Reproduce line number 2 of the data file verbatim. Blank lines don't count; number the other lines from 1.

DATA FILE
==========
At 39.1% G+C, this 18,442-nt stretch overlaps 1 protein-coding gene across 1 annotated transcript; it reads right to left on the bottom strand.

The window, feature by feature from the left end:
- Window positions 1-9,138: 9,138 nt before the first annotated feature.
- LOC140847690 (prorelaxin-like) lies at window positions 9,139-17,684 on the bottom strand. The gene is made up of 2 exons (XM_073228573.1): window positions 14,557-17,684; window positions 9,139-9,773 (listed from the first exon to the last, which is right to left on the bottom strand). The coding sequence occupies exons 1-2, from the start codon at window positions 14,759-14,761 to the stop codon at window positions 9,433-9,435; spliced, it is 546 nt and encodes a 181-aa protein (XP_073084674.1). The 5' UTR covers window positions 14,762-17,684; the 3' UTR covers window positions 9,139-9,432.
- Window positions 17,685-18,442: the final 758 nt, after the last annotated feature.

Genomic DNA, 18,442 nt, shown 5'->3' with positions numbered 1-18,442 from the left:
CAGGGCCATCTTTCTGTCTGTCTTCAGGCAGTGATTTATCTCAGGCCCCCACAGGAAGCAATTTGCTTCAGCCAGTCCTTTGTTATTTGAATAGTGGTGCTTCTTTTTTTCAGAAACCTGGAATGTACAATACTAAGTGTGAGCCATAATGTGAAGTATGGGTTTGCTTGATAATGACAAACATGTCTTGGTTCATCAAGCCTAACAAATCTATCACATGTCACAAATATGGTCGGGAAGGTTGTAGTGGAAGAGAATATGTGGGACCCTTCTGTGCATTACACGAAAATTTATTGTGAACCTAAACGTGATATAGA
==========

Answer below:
The window, feature by feature from the left end: